From the Roman Empire to the conquests of Charlemagne, Aachen has certainly more than its fair share of rich and fascinating history. But that’s not the only reason to visit this lovely city by the Dutch border. Come Christmas time, the city is abuzz with festive vibes, magical lights and one of the best Christmas markets in Germany. I thought I’d take a closer look at what makes this magical time of year extra special in Aachen!
Just 15 minutes away from the point where the borders of Belgium, the Netherlands and Germany meet is Aachen. Founded during the Roman era, the city was gradually built up round the excellent thermal springs in the area (they were a hit with the ancient Romans!). And then Emperor Charlemagne, one of the most powerful emperors in Europe, even used Aachen as his imperial city and was laid to rest in the Cathedral here. Just by reading that you can get a sense for the sheer amount of history hidden away in this lovely little city.
Come Christmas time, the city is even more magical. With the warm glow of fairy lights all around and the smell of mulled wine in the air,
Granted, Aachen is a little bit out of the way. But that’s not to say it’s not easy to get there! Your best bet would be to fly to either Cologne-Bonn or Düsseldorf. From there you’ll avail of direct trains to Aachen which take roughly an hour to get there. Piece of cake! Of course if you’re doing a bit of road-tripping in Europe then you can easy get to Aachen by means of the excellent motorway system. Should you be driving over from France then you can simply follow the N3 or E42/E40 towards Aachen. From Maastricht in the Netherlands it’s simply a case of following the N278 eastbound.
To help you find some good deals on flights from the UK to Germany I’ve included some handy links below which you can use to help plan your own festive adventures in Aachen. :)
It’s no secret that German Christmas markets are some of the best! There’s just no beating the feeling of cosiness and magic in the atmosphere. Aachen is in fact one of the most popular Christmas market destinations in the country. More than 1.5 million people visit the Christmas market here while its open. Like other German markets, the one here in Aachen coincides with the Advent season, starting on the 24th of November and running until the 23rd of December. Approximately 150 merchants and sellers will be there to sell all sorts of traditional wares and handicrafts, meaning you’ll be guaranteed to bring back some lovely keepsakes and trinkets which will make for a lovely Christmas present. Be sure to look out for the local version of gingerbread, known as Aachener Printen, and enjoy plenty of Glühwein to stave off the December cold!
Since the centre of Aachen is quite compact, it definitely adds an extra touch of cosiness to the whole thing. The main market starts by the beautiful town hall, and follows its way up along the narrow streets and alleys to the famous cathedral. You can’t miss the entrance to the market – there’s a 6-foot gingerbread man waiting for you there!
Eating and drinking – local Christmas specialities in Aachen
Half of the fun at Christmas time is being able to enjoy the amazing food! A festive trip to German is no exception – the hearty cuisine is absolutely perfect for the winter time. Here are some tasty treats for you to get stuck into while you’re in Aachen!
Aachener Pinten: Probably the best way to describe Aachener Pinten is to imagine a cross between gingerbread and honey cake. As as the plain Pinten you’ll also find variations with nuts, chocolate and honey.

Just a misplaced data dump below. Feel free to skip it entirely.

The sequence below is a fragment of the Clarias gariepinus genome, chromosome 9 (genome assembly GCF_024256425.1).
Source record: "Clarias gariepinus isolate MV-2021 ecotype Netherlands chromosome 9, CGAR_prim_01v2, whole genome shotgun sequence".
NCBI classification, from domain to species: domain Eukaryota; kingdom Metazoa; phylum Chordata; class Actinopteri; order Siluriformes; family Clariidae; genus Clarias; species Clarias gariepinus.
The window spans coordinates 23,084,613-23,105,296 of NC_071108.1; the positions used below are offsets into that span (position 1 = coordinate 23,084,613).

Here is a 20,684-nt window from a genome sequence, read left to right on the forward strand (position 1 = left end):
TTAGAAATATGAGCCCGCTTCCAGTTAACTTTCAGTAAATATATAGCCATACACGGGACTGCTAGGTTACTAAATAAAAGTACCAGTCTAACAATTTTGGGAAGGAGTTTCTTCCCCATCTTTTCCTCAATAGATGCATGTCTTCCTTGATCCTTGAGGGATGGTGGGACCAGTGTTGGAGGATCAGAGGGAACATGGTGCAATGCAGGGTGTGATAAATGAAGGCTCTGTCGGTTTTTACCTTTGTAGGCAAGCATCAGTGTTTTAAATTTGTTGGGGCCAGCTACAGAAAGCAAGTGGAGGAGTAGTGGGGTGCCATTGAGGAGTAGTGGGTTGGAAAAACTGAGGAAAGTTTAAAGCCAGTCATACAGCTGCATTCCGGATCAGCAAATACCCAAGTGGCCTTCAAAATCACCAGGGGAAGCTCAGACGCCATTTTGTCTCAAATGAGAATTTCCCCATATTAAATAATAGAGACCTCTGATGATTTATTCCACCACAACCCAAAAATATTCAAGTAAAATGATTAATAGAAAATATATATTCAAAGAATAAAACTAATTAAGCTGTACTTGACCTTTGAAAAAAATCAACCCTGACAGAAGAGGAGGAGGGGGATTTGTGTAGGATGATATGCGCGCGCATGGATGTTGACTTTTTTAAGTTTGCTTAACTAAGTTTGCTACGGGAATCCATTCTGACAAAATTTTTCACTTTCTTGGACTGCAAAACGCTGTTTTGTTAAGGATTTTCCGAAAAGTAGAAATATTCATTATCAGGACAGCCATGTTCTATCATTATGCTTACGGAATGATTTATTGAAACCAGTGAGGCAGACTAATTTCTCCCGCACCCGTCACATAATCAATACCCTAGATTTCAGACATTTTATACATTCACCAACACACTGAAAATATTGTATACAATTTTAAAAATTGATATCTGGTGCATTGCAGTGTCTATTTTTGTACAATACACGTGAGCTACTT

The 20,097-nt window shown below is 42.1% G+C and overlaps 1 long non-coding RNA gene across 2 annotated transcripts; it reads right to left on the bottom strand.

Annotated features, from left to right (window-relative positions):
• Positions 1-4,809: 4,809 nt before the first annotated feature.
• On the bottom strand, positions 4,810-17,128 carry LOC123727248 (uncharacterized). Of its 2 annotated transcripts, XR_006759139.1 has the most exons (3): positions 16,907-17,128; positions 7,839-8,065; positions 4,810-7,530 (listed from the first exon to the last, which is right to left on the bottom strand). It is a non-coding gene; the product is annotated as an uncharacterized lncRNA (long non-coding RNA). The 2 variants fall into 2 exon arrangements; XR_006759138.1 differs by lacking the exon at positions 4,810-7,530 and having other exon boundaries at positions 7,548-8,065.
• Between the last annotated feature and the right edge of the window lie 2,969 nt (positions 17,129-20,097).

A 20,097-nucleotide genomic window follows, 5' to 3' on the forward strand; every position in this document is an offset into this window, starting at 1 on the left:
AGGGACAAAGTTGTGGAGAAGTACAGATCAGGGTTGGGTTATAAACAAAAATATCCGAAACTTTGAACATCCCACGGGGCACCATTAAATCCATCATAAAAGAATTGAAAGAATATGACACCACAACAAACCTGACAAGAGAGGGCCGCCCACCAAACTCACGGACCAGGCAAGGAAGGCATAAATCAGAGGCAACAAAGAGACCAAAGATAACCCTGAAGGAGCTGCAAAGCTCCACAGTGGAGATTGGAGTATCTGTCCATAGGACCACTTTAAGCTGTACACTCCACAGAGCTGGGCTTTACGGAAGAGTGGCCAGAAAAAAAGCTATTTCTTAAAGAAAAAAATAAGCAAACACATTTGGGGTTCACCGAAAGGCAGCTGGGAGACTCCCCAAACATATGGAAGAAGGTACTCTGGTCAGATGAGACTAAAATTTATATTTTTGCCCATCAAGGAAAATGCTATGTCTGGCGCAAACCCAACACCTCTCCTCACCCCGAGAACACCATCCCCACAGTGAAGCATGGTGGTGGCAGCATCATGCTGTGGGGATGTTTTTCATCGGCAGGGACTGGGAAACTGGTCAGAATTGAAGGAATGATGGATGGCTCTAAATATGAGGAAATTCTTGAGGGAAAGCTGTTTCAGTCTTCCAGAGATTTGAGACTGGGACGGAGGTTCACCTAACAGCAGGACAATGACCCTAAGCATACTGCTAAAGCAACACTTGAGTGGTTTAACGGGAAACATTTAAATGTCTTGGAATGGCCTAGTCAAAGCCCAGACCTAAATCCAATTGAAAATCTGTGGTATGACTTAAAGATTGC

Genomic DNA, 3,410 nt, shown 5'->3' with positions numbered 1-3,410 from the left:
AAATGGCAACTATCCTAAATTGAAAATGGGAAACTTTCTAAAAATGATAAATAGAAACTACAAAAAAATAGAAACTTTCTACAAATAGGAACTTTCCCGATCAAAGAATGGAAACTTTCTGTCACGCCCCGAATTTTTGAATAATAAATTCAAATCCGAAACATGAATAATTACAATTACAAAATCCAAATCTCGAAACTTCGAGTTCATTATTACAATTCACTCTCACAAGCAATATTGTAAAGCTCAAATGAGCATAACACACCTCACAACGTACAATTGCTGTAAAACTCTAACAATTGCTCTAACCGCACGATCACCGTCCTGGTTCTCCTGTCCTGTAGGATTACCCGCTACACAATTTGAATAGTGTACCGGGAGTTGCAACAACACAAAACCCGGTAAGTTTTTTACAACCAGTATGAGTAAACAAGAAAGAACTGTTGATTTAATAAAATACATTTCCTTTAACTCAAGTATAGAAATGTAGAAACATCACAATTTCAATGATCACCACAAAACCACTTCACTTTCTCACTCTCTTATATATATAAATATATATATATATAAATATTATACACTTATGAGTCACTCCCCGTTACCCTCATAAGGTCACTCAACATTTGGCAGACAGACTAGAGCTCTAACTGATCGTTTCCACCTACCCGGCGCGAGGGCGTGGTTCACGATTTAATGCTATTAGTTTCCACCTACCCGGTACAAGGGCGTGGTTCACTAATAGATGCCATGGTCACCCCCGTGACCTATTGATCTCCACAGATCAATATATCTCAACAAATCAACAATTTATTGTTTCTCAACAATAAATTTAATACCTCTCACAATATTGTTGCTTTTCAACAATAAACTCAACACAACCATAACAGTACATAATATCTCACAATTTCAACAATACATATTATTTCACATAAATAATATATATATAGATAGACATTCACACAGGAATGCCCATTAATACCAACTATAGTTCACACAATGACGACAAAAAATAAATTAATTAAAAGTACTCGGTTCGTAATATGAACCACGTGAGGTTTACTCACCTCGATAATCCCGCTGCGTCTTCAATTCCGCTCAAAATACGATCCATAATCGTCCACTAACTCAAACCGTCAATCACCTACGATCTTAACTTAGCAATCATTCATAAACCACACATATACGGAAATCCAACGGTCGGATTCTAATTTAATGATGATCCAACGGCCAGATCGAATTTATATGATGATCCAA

Rice flan: This is a delicacy found only Aachen and the surrounding border region. Certainly unique!
Aachener Weihnachtsleberwurst: The name is a bit of a mouthful – it means “Christmas liver sausage”. It’s incredibly popular with the locals at this time of year with 20 tons of it sold at butchers across the city. The sausage is seasoned with ginger, aniseed, coriander and other typical Christmas spices.
Öcher Puttes: Something for those with a big appetite! It’s a special kind of blood sausage that’s usually fried along with other ingredients such as apples, potatoes and onions. You’ll also see it served with Sauerkraut and mashed potatoes. Sure, it’s a little bit calorific, but it’ll definitely give you loads of energy!
Drinks: You can’t talk about Christmas markets without mentioning the typical warm drinks on offer. Of course you’ll find the usual names such as Glühwein and even egg nog (Eierpunsch), but you’ll find some other special drinks only served up in Aachen as well. Same examples include the Kaiser Karl herbal liqueur, as well as the Aachener Domliqueur, which goes really well with a slice of orange. No matter what drink you go for, they’re all certain to stave off the cold weather!
The top 10 attractions in Aachen
The Christmas Market isn’t the only attraction in Aachen. The city is filled with fantastic sights which lend themselves well to a lovely bit of festive sightseeing as well. Here’s a quick list of the top 10 sights in Aachen.
1. Aachen Cathedral
The city’s most famous landmark by far. The cathedral’s origins can be traced all the way back to 796AD, when Charlemagne personally ordered its construction. The oldest part of the Cathedral is the octagonal-shaped Palatine Chapel, home to the Shrine of Charlemagne where the Emperor’s remains are sealed away in an intricate golden sarcophagus adorned with jewels and sculptures. On the first floor you’ll find a throne where more than 30 princes were crowned as the King of Germany. The interior of the chapel itself is very fascinating too – the style of its arches and marble-clad pillars is more in keeping with early Romanesque architecture rather than the Gothic styles we typically associate with cathedrals. Honestly, this place is a dream for history lovers!